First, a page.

At first glance, there seems to be little reason to use Magnezone in OU. It's slow, has crippling weaknesses to common attacking types, and it faces stiff competition from other, better Electric-type options available, such as Thundurus. However, luckily for Magnezone, magnets are magnetic. Its signature ability, Magnet Pull, gives it the excellent niche of being able to trap and remove many common Steel-types, making it a good partner for certain sweepers, such as Mega Pinsir or Dragonite. It also has a whopping 11 resistances and 1 immunity, the most of any Pokemon in the game. However, at the end of the day, Magnezone is still a rather niche option, and it can struggle to be very effective outside of its niche, which is shrinking more and more by the generation.
name: Choice Specs
move 1: Volt Switch
move 2: Hidden Power Fire
move 3: Flash Cannon
move 4: Thunderbolt
ability: Magnet Pull
item: Choice Specs
evs: 172 HP / 252 SpA / 84 Spe
Volt Switch gains tons of momentum, especially against opposing Steel-types, and can help it escape from revenge killers. Hidden Power Fire is used in the second slot as it OHKOes Scizor and Ferrothorn, both of which are very important for Magnezone to trap. Thunderbolt is used in the last slot for consistent secondary STAB that does not force Magnezone out, but it should not be used very often, as Pokemon locked into an Electric-type move are very easily exploited by common Ground-types, such as Excadrill.
Maximum Special Attack investment is used to make the most of Magnezone's great base 130 Special Attack. The listed Speed EVs let it outspeed minimum Speed Skarmory. The rest of EVs go into HP for more survivability. 144 Speed EVs can be used to outspeed minimum Speed Heatran, but beware that Heatran commonly runs Speed investment and can hit Magnezone much harder than it can hit back. Because of this, it is generally a better idea to use the given spread rather than to try and trap Heatran, which is risky. Choice Specs is the main item, as without it, Magnezone lacks the power to deal with many key threats.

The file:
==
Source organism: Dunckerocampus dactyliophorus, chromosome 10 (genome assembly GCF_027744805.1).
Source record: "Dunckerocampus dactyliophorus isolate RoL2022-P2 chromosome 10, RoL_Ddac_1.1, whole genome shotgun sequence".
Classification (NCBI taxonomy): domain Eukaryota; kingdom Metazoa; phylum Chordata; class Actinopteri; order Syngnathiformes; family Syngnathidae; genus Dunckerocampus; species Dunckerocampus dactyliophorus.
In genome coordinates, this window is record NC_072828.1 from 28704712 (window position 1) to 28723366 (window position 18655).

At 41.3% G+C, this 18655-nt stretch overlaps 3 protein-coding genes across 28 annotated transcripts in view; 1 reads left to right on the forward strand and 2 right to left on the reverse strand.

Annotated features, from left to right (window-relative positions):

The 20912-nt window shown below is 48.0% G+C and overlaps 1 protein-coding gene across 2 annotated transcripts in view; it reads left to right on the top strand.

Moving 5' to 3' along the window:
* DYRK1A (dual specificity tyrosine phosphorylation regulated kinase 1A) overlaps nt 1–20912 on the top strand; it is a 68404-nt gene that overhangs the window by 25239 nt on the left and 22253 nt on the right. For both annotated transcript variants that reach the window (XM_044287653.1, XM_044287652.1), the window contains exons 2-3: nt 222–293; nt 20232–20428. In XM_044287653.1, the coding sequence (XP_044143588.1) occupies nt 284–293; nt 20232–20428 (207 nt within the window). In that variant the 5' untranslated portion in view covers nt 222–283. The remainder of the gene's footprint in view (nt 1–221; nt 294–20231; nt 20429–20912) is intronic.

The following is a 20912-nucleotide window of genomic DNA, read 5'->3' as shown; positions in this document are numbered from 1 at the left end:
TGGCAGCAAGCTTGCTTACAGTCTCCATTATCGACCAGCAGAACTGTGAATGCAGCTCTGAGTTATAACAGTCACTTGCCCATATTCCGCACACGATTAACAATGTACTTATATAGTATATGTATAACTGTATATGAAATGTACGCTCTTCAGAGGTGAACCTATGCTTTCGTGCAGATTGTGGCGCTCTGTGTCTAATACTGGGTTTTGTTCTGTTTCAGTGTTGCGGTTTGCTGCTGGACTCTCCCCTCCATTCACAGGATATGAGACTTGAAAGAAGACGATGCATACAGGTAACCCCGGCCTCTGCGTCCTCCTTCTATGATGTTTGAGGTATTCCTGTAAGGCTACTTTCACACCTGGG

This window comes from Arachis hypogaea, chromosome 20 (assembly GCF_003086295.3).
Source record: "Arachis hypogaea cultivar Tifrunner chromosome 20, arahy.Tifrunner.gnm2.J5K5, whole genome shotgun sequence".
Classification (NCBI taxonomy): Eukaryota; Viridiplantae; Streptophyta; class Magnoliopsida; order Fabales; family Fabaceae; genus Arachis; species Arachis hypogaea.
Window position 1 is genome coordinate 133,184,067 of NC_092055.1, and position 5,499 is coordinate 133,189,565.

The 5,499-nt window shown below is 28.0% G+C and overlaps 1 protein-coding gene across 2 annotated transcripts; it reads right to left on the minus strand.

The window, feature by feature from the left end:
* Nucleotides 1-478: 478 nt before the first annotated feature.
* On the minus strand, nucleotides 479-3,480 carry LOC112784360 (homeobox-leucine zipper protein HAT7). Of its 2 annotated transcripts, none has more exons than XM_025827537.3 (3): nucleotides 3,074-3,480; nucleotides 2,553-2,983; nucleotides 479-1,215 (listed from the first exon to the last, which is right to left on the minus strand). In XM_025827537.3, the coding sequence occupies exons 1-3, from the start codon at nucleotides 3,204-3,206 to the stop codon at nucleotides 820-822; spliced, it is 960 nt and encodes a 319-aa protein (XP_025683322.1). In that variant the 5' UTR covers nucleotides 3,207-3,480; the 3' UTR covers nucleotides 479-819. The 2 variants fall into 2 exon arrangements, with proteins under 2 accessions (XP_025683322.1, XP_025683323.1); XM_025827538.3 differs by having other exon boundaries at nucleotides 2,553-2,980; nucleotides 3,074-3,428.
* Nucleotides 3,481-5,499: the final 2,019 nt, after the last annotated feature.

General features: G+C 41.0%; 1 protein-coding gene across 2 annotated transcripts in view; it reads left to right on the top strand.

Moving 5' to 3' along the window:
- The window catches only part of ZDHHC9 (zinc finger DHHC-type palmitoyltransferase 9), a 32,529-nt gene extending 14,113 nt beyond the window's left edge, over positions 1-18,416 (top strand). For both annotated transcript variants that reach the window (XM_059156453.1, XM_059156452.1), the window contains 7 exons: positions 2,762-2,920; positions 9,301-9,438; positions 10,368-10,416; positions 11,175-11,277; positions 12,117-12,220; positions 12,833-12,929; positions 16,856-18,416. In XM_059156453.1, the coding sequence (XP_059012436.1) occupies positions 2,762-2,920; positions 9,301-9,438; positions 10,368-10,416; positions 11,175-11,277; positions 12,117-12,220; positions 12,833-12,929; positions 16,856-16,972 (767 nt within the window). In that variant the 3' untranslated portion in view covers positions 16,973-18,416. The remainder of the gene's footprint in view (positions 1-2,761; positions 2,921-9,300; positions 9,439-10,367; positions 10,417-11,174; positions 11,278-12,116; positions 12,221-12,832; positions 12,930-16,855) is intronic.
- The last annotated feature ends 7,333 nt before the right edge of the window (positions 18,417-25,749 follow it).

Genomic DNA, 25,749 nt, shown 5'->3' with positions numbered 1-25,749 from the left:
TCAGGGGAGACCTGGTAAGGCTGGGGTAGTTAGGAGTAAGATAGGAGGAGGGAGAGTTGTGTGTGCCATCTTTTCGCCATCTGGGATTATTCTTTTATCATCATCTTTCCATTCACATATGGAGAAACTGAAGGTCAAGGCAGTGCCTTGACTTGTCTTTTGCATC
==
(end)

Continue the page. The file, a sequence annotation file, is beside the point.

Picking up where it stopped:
The main goal of this set is to trap and eliminate opposing Steel-types that are causing trouble by walling its teammates. Magnezone is most effective at trapping Skarmory, Scizor, Ferrothorn, and Klefki, but it can occasionally trap Jirachi and Heatran as well. Because Ground-types love to switch into Magnezone, locking yourself into Volt Switch or Thunderbolt isn't often a good idea if the opponent has a Ground-type. However, this problem can be somewhat dealt with by good prediction, as most Ground-types hate switching into Magnezone's other moves. For example, Excadrill has a small chance of being OHKOed by Hidden Power Fire on the switch. Similarly, Flash Cannon has a chance of OHKOing Landorus-T and Gliscor on the switch after Stealth Rock. As this set's main targets are Steel-types, they are the Pokemon Magnezone should be switching in on most often. Ferrothorn and Skarmory in particular cannot touch Magnezone and are swiftly eliminated by it. Magnezone also outspeeds and OHKOes Scizor, but it must be wary of switching into Superpower.